Voters still await the final outcome of a ballot initiative to legalize medical marijuana in Arizona.
Proposition 203 trailed by less than 1 percent of the vote, with thousands of provisional ballots uncounted.
A majority of voters in all but three of Arizona’s 15 counties had voted against the proposition. Coconino, Santa Cruz and Pima counties voted in favor of the initiative.
“People support the idea of medical marijuana, they were reacting to issues raised by the opponents,” said Andrews Myers, spokesman for Arizona Medical Marijuana Policy Project.
Myers said opponents raised fears in the minds of many voters by making comparisons to California, where medical marijuana has been legal for more than a decade.
Pima County Attorney Barbara LaWall was one of the vocal opponents of Prop 203, engaging in a public campaign for its defeat. LaWall also co-authored a statement in opposition to Prop 203, with co-signers including the county attorneys from Apache, Cochise, Gila, La Paz, Navajo, Yavapai, and Yuma counties. Several Arizona sheriffs also signed the opposition letter.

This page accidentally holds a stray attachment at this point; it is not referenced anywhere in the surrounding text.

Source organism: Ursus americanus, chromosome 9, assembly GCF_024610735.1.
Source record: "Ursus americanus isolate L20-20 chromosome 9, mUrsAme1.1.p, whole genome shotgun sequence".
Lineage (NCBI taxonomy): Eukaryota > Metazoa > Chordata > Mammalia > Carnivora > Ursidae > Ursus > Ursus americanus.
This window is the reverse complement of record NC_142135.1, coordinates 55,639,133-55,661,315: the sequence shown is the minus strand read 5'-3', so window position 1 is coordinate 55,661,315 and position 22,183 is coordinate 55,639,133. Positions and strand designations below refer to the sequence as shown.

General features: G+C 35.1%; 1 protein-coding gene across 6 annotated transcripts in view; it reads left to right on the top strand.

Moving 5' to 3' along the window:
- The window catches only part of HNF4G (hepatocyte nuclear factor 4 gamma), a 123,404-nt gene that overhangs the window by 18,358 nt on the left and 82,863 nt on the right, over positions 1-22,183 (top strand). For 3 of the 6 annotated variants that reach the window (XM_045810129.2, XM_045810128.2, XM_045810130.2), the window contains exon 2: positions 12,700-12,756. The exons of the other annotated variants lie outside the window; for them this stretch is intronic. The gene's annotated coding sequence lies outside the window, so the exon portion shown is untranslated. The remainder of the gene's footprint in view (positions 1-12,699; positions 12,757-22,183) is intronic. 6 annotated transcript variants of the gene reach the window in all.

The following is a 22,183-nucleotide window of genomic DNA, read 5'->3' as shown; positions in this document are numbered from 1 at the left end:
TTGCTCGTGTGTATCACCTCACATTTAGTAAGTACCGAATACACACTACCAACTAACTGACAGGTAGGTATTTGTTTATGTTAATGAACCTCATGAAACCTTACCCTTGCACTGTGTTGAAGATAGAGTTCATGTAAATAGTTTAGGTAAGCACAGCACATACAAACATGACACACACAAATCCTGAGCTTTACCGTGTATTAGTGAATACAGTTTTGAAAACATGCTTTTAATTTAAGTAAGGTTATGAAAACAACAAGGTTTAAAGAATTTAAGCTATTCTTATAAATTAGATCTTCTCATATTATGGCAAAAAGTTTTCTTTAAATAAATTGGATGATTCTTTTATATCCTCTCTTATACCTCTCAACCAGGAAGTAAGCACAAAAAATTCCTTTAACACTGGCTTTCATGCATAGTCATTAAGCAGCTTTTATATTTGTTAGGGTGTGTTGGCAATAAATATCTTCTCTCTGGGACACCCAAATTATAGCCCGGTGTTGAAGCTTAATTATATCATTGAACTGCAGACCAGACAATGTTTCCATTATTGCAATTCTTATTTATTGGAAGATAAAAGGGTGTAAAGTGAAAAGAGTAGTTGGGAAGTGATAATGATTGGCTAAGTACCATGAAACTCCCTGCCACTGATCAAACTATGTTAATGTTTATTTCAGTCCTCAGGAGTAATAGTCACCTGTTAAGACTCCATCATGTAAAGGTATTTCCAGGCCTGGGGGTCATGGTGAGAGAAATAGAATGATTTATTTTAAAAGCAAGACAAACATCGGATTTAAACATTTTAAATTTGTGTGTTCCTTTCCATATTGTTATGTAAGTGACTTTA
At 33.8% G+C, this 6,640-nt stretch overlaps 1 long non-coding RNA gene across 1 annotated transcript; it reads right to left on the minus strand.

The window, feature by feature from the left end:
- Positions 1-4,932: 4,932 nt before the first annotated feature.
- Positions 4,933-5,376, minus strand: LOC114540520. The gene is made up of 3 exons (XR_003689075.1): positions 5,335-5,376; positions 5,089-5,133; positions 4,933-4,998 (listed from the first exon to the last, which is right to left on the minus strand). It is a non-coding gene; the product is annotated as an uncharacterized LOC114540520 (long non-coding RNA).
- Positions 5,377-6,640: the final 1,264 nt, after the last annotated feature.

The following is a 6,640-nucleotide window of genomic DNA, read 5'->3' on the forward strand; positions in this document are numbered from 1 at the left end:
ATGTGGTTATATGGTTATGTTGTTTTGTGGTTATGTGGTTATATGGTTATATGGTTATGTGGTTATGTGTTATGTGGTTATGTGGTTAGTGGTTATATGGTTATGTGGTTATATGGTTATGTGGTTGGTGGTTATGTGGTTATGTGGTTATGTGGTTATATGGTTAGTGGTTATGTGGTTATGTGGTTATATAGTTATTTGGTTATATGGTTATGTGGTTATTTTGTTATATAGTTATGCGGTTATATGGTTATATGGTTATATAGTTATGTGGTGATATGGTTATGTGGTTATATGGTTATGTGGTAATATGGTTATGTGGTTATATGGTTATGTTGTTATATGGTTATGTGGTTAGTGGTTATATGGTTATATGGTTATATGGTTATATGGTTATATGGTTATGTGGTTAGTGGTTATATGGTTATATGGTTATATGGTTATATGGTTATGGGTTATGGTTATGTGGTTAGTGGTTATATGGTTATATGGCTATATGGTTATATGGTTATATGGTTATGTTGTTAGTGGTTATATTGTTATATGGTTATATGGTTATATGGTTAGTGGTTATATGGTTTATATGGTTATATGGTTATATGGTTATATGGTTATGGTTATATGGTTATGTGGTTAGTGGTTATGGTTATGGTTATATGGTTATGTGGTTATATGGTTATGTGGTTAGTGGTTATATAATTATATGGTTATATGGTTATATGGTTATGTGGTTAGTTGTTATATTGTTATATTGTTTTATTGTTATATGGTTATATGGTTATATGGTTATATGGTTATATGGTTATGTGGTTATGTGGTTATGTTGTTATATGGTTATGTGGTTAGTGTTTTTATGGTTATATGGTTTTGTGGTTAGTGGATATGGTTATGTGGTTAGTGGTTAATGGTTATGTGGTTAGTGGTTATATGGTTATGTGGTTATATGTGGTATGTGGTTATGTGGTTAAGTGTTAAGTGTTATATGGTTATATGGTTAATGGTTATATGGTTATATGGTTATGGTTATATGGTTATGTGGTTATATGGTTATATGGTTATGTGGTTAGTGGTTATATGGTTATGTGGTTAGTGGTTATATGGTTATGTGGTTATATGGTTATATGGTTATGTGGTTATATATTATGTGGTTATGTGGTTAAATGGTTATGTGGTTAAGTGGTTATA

Still, nearly 165,000 voters in Pima County supported the medical marijuana initiative at the polls. About 125,500 voted against the measure in Pima.
Counting continues, and the initiative could make gains when the remaining ballots are tallied.
“It’s an encouraging sign,” Meyers said.
If passed, the proposition would allow patients suffering with specific medical conditions to purchase and use marijuana. The initiative also would set up a regulated network of medical marijuana dispensaries and cultivation operations.
In the run up to the election, government leaders in Pima County, Marana and Oro Valley passed zoning and other rules to limit the areas where medical marijuana-themed business could operate.
Yes 786,561 votes
No 790,050 votes
Count as of Monday night, secretary of state’s office